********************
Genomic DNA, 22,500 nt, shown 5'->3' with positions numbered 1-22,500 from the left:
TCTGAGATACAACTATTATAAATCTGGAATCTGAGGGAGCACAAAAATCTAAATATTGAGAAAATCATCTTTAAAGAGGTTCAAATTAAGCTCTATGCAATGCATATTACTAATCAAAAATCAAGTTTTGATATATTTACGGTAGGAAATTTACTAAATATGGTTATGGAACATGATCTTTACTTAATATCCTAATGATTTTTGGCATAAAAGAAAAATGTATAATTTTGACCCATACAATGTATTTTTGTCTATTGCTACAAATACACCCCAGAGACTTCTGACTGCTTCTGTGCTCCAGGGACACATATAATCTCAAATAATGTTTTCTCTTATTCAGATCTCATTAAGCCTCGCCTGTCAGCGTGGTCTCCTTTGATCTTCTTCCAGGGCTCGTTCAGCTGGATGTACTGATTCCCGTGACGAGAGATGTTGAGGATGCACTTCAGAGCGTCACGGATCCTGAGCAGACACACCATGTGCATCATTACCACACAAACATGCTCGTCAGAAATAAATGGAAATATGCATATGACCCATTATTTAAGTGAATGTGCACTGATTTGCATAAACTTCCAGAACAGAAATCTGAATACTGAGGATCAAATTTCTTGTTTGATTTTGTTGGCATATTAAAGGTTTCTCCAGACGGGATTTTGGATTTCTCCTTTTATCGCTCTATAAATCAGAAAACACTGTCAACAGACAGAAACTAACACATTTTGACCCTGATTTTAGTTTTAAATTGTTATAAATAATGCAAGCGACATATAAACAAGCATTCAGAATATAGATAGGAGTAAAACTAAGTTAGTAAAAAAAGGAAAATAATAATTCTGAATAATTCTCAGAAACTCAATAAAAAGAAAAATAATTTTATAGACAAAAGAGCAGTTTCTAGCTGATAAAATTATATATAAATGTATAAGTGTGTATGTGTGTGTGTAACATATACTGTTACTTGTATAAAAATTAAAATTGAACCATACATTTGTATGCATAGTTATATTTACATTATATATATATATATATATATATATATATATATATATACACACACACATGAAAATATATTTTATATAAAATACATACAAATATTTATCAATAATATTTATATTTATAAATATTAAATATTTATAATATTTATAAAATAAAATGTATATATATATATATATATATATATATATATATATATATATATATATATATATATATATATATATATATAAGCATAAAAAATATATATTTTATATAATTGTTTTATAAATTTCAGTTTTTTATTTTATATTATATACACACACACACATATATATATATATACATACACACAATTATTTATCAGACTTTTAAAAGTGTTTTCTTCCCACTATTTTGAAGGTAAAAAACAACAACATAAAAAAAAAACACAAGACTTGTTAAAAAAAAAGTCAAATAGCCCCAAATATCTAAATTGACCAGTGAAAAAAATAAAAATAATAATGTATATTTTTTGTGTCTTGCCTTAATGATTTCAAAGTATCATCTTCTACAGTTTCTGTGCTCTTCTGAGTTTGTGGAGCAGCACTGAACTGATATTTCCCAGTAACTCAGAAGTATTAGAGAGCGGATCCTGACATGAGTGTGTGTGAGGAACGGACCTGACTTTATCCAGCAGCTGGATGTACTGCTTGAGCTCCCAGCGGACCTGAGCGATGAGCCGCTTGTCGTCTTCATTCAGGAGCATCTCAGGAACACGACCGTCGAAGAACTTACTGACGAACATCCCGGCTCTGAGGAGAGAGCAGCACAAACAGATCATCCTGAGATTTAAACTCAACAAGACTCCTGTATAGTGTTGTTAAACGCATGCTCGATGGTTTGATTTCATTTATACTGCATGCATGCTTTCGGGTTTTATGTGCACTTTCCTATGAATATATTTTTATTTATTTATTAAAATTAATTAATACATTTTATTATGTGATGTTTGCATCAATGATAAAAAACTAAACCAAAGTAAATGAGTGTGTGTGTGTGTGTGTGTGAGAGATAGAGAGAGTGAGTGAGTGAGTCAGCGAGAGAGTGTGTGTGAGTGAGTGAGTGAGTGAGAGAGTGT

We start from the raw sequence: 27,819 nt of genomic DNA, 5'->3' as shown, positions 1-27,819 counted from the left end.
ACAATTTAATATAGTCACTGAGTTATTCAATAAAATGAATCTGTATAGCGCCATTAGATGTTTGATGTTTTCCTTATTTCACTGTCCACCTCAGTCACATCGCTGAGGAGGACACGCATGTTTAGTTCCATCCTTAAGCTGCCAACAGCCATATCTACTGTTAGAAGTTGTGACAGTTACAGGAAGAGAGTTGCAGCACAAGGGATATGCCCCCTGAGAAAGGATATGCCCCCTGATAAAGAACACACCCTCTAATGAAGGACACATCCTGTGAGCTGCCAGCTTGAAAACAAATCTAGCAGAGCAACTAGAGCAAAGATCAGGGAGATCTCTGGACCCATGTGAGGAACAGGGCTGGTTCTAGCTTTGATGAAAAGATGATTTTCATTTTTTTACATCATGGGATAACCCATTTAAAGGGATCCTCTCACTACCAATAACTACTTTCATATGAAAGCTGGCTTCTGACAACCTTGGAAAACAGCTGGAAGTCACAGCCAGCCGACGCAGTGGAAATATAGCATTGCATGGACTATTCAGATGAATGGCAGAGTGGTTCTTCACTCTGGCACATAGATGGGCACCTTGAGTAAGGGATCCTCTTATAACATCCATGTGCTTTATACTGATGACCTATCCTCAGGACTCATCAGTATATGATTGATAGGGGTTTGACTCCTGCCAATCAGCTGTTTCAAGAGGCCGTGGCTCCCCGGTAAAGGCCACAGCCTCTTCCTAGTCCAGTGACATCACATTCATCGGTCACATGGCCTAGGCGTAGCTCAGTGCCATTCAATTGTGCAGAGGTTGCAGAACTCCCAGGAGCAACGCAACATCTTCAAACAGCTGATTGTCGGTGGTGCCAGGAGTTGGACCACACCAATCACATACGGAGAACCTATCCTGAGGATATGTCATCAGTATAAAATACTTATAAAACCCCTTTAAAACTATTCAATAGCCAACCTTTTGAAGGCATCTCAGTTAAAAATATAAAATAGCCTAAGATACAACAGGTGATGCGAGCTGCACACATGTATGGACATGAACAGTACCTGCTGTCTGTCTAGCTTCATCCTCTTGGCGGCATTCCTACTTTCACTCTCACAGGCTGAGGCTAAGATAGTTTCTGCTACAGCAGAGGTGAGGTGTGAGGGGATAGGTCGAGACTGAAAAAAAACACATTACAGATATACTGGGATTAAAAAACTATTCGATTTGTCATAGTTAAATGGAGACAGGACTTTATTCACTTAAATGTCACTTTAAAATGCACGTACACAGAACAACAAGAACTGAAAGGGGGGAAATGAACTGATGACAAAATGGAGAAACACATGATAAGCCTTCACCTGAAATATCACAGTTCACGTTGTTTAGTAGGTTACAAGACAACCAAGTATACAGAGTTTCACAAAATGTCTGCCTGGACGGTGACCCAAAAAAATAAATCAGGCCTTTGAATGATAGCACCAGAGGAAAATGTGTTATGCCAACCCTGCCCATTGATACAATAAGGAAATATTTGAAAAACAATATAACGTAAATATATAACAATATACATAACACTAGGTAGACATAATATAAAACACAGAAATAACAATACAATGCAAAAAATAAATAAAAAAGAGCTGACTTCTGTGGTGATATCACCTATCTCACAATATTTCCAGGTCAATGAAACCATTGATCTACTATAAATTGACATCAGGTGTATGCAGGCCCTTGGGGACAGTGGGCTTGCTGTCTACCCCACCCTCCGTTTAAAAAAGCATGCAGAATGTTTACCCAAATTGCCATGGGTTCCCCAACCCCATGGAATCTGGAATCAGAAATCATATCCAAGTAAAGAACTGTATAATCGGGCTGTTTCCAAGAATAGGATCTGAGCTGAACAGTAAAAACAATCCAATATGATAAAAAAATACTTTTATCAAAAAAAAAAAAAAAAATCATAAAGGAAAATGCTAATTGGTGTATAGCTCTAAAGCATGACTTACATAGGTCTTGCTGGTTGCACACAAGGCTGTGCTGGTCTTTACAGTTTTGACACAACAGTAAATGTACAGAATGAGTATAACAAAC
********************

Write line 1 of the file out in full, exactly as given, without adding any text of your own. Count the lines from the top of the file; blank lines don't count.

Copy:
Genomic DNA, 22,500 nt, shown 5'->3' with positions numbered 1-22,500 from the left: